By Bernie Bell
“It’s the same, the whole world over, it’s the poor, what gets the blame.” – from ’She was poor, but she was honest’ by Billy Bennett
For those thinking of visiting Hoy……….spare a thought for Betty Corrigall. Betty’s story is not an unfamiliar one, in content, but has a particular poignancy about it, maybe because Betty’s grave is so far away from folk, and in such a bleak and lonesome place.
Betty Corrigal was a young woman who lived in the Parish of North Walls, on Hoy, in the 1770’s. She fell for the charms of a young man, fell pregnant, and, upon hearing of this, the young man abandoned her and went to sea, never to be seen or heard of again.
Betty then found herself in what, at the time, was seen as a shame-full situation. Pregnant, not married, and with no man to support her. Plenty of young women have found themselves in this situation – still do – and have found themselves in this situation in small, insular, disapproving communities. Some have the kind of personality which means that they are prepared to ‘face it out’, staying where they are, raising their child, and defying The Critics. Some, leave, and make a new life for themselves. Betty must have been a more sensitive soul, as she couldn’t take the shame, and poor girl, attempted to drown herself. She was rescued, but, a few days later, managed to hang herself instead.
I can’t help thinking of how alone she must have felt. Did no-one think, after the first suicide attempt, to keep an eye on her? Maybe talk with her? Maybe they did, but, well, anyone who has experienced deep despair will know, that a person can be surrounded by people meaning to help, and be talked to and talked to, but, if the feeling is there and it won’t move – well – sometimes ‘stepping off the wheel’ can seem like the only way out. It doesn’t have to be, but it can seem that way. Maybe kindly folk did talk with her, thought she was managing, and left her alone, long enough for her to carry out her wish, which was to be gone from this life.
After her passing, The Critics continued in their tiny-minded, uncharitable view of Betty, and the Powers That Be, of the time, dictated that she must be buried in unconsecrated ground, on the parish boundary. In effect, stating that she was nothing to do with them, and that she belonged no-where.
So, she was buried in unconsecrated ground, and, as the folk of that time also passed from this life and the big scandal of the day, was forgotten, Betty was forgotten too. So it goes – we think it all matters so much, but, give it even 50 years, and no-one really remembers, or cares a great deal, about the ‘scandal ‘ which seemed so important at the time.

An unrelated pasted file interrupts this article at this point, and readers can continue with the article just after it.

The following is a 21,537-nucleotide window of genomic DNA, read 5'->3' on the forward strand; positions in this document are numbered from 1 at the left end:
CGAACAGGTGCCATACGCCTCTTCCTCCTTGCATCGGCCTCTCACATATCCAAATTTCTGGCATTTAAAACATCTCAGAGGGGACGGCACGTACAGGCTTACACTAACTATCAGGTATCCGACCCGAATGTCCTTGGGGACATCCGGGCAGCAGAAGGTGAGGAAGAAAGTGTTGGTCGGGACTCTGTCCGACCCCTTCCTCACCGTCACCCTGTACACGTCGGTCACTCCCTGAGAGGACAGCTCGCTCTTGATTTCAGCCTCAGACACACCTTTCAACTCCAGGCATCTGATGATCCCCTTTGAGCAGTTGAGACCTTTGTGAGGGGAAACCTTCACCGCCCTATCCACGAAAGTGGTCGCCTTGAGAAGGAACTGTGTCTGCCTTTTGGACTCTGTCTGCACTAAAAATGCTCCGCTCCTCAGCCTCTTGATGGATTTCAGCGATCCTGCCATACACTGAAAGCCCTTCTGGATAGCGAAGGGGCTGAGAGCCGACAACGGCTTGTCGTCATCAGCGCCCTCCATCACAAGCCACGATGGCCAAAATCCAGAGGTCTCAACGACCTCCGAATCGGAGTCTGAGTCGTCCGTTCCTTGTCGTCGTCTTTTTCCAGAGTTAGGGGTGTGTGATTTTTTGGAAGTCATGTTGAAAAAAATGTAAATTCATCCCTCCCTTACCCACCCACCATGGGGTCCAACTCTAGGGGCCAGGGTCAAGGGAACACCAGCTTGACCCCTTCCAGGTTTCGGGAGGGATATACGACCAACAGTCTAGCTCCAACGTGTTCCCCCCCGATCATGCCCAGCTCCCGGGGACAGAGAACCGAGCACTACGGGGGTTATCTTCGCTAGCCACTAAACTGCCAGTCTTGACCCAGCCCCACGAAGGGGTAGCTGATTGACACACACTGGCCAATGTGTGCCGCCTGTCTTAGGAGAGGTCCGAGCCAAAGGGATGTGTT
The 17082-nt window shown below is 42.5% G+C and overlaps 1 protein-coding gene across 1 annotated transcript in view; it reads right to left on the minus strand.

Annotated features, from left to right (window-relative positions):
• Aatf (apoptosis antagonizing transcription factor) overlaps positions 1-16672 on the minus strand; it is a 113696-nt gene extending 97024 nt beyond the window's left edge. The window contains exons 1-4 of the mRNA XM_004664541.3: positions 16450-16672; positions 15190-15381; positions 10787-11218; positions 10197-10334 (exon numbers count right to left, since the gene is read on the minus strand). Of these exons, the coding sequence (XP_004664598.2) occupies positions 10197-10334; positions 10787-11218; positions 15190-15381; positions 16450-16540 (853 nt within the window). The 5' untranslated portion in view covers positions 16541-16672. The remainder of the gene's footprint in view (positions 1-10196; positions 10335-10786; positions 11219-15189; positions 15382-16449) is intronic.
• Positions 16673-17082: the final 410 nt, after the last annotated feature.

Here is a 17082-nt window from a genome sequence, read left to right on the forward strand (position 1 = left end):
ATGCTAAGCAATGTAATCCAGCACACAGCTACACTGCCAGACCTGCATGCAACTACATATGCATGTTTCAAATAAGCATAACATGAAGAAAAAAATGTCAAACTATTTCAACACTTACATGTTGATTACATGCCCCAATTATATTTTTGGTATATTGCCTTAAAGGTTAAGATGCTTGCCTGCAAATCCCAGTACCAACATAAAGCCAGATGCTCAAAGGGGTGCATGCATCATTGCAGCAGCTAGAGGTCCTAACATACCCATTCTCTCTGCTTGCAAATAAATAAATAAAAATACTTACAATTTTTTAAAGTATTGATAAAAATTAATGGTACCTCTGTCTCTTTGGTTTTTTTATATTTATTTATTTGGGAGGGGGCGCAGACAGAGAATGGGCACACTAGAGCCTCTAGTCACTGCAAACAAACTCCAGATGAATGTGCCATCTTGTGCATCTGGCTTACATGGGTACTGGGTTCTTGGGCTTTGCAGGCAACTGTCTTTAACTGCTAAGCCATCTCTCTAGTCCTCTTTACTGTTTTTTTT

She was forgotten, until the 1930’s, when some men digging peat found her modest coffin. Upon opening the coffin, Betty’s body was found , having been preserved by the peat, as many had been preserved before her, some for thousands of years. Betty was treated with more compassion this time, and, after being re-buried in the same spot, was forgotten again.
The next part of Betty’s tale happened during the Second World War, when soldiers stationed on Hoy were digging to make a road, and found her again. I’m afraid that this time, she was treated with less respect as a person, and more as a curiosity, as more and more of the soldiers heard about and wanted to see ‘The Lady of Hoy.’ They named her that, but didn’t think to treat her accordingly. The officers intervened, and Betty’s grave was moved, not far, and a concrete slab placed on top of it, to prevent further disturbance. Her grave still remained un-marked until 1949, when an American Minister, Mr. Kenwood Bryant, placed a cross at the head of, and a small fence around, Betty’s grave. He also asked a local man to make sure that a headstone was placed there too. It took nearly 30 years for this to happen! but, finally, in 1976, Betty got a headstone, and a burial service.
Her grave is said to be one of the loneliest imaginable, away off in the middle of the moor. Though these days, not so lonely, as many visitors hear of Betty’s story, and go there. Some out of curiosity, but, also, I hope, many more go there with a desire to think about Betty, and her un-born baby, and wish her well, and by doing so, to add a further ‘consecration’ to her burial place, and redress the balance of so much ill-treatment and neglect.
A few years ago, when Mike and I and Ben-The-Dog visited Hoy, we also visited the grave of Betty Corrigall, way out there, in the heather. What struck me was that Betty is no longer there. The baby moved on immediately. Why wouldn’t he – he was a baby, he was ready. Betty paused, then lived a life as someone else, who also ‘died’, and she is now…someone else again. Or, some element of someone else. Who? I don’t know, but I get the idea that she has moved on, at least twice since her passing, as the scrap of life known as Betty Corrigall.
Betty is still spoken of, people know her story, and, mostly, feel sorry for her. She’s had a piece of music written for/about her by a group of musicians called ‘The Magnetic North’ which they performed in St. Magnus cathedral a few years ago.
Whereas – who even remembers the names of the mean-minded individuals who dictated that she should be buried in un-consecrated ground, at the boundary of the parish, because she had taken her own life? It’s probably possible to research this and find out – but – who’d want to? Whereas, Betty’s story is a story which is told, and she’s remembered as who she was, with kindness.
This must say something about the difference between people who want to be, and think they are, ‘important’ in this life, and the people who simply live – live their lives as human beings, being human.